How to replace chemical fertilisers with organic & bio-fertilisers 

Organic and bio-fertilisers should also be made suitable for application through micro-irrigation methods

By Ridham Kakar
Published: Tuesday 12 July 2022
How to replace chemical fertilisers with organic & biofertilisers Photo: iStock

Recently, India emerged as a torch bearer at the 26th Conference of Parties to the United Nations Framework Convention on Climate Change, as it presented very ambitious yet promising goals for the coming decade. 

But is it possible to achieve these goals without considering the climate adaptability and sustainability of agriculture? 

Sustainability and climate adaptability of our agriculture (our crops and soil) depend on what we put into our fields, what leaches from our fields and gets added to our water / air. Clearly, the needle is pointing at our nutrient management practices.

Since the Green Revolution, our dependence on chemical fertilisers as a source of plant nutrients has increased manifold and this made India a self-sufficient nation. Why still did we rank 101 out of 116 countries in the Global Hunger Index? 

One of the major reasons is that somewhere, we lost sight of our traditional agricultural practices and use of chemical fertilisers became imbalanced or skewed. 

Read more: CSE report flags poor state of organic fertilisers, biofertilisers sector in India

Imbalanced chemical fertilisation then started showing its ill effects in terms of soil health deterioration, vis-a-vis organic matter depletion, soil structure degradation, disturbance in soil hydro-thermal balance, heavy metal contamination and above all, an imbalanced human diet, to name a few. 

Yes, we need to feed our ever-increasing mouths, but this must be done without further deteriorating our soils, climate or for that matter, human health. The path forward can start with balanced Integrated Nutrient Management and slowly pave a way towards adapting organic or biofertilisers as an alternative to chemical fertilisers. 

One must note that this year, farmers are hassled because there is no urea or diammonium phosphate in the market. But the Green Revolution started with guano (seabird and bat droppings). Then why can’t it be done today, even if at small scale or in an integrated manner?

Moreover, looking at the changing perspectives of consumers and improving health consciousness among masses, farmers cannot avoid this adaptation for long. 

Read more: High fertiliser prices shock farmers even as ministry denies shortage reports

Adaptation of organic or biofertilisers by our nearly 43 per cent of workforce has its own share of challenges and without doubt, it would be a slow process. This would require an extremely strong approach and, by extension, workforce.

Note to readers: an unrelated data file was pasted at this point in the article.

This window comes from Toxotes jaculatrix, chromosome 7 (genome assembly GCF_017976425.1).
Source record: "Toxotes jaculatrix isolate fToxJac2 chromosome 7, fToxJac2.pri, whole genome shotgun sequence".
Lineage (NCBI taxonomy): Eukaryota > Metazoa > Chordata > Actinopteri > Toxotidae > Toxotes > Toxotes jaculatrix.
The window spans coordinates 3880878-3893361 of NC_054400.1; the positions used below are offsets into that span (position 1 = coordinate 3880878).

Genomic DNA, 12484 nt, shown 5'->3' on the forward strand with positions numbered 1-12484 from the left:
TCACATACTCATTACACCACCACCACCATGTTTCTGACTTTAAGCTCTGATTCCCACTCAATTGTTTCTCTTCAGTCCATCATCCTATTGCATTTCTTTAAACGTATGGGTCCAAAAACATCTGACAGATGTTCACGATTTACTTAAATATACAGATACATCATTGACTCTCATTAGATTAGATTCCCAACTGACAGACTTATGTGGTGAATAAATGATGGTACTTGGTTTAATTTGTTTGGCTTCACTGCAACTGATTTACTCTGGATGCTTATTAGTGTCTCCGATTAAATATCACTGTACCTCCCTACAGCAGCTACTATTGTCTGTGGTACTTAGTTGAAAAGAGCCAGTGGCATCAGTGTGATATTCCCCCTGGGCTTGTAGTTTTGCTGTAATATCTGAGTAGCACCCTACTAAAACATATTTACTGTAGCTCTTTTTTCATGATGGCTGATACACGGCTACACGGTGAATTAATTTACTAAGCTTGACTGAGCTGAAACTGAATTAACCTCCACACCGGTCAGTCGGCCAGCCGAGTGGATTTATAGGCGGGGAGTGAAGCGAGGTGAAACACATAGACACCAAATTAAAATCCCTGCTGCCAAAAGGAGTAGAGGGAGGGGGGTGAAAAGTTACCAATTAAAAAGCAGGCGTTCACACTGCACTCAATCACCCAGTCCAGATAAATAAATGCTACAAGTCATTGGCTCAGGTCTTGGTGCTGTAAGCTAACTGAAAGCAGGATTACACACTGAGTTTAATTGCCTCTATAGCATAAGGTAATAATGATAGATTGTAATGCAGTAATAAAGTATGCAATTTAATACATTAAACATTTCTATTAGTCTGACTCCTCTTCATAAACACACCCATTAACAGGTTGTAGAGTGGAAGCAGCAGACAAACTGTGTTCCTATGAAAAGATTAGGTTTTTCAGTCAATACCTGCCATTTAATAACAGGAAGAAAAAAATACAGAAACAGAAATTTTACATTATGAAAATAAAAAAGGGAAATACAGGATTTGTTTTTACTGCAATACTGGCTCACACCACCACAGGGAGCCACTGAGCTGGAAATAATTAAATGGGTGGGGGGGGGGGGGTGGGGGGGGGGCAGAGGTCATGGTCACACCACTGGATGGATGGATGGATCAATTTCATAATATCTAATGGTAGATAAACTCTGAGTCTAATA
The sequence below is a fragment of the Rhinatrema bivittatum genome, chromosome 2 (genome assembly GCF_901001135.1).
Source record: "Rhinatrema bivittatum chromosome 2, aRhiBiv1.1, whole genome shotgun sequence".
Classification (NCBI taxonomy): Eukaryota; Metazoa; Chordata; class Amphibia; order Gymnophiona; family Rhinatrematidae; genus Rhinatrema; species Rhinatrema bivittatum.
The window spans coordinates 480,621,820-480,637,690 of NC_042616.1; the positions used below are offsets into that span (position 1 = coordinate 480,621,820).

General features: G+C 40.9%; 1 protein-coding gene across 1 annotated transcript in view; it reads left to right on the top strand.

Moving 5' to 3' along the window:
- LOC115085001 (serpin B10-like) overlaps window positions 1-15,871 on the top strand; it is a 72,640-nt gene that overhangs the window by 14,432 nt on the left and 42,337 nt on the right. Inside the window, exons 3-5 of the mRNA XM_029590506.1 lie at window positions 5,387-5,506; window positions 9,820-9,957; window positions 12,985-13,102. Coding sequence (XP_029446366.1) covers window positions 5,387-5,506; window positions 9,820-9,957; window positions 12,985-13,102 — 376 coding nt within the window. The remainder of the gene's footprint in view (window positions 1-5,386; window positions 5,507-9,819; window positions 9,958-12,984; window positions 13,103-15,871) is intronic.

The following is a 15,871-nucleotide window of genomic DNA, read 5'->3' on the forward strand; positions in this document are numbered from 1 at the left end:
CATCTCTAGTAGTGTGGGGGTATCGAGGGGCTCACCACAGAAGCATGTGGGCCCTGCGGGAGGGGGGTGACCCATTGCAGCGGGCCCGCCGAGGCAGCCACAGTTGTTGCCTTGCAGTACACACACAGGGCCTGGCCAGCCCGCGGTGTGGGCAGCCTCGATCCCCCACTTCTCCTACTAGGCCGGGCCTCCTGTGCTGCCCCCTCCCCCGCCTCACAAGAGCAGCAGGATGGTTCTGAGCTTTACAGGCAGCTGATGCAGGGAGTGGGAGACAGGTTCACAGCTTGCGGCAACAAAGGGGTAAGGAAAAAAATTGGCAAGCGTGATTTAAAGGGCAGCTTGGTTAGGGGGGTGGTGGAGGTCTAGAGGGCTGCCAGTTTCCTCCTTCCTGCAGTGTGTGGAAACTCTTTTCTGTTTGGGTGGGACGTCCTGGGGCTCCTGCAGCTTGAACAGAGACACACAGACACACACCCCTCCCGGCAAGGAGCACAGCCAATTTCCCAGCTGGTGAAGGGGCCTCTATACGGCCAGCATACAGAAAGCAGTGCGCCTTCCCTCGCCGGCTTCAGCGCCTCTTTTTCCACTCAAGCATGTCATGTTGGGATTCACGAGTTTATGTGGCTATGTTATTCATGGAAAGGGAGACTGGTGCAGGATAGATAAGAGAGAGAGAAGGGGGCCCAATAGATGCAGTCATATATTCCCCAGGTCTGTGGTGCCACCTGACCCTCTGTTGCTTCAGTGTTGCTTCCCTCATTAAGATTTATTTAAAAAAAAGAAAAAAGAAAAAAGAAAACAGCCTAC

Lab-to-land programmes of the Indian Council of Agricultural Research and state agriculture universities must come out of the shackles of multi-coloured files and be implemented on the field, to convince farmers of the results. 

A farmer will not and should not accept anything that does not give them fruitful results. Using practical demonstrations and statistical analysis, it must be demonstrated to the farmers that yield will not reduce, their benefit-cost ratio will improve and quality parameters of the market for the produce will be met. 

It must be displayed how, through this adaptation, their future generations will thank them for the soil, water and air they will inherit. Now, if we succeed at convincing the farmers, we need to meet their demands of certified quality, assured nutrient content, organic and bio fertilizers which are competitive enough with chemical fertilizers in terms of nutrient content, solubility, plant availability and prices. 

Organic and bio-fertilisers must penetrate the fertiliser market the way urea or single super phosphate did in the 60s. A proper retail, marketing and distribution network needs to be penned out. 

Read more: CSE report flags poor state of organic fertilisers, biofertilisers sector in India

Organic and bio-fertilisers should also be made suitable for application through micro-irrigation methods. Also, once farmers use these adaptations, they must be ensured that their produce — perishable or non-perishable — will have storage, transportation and market facilities available, along with accurate certification services. 

In the end, for their organic produce, farmers should get a price which is at least at par or more than the prices gained by the counterpart.

As and when we start overcoming these challenges, we might see adaptation of organics and biofertilisers at a large scale. Till then, farmers should get the best of both worlds. 

Views expressed are the author’s own and don’t necessarily reflect those of Down To Earth

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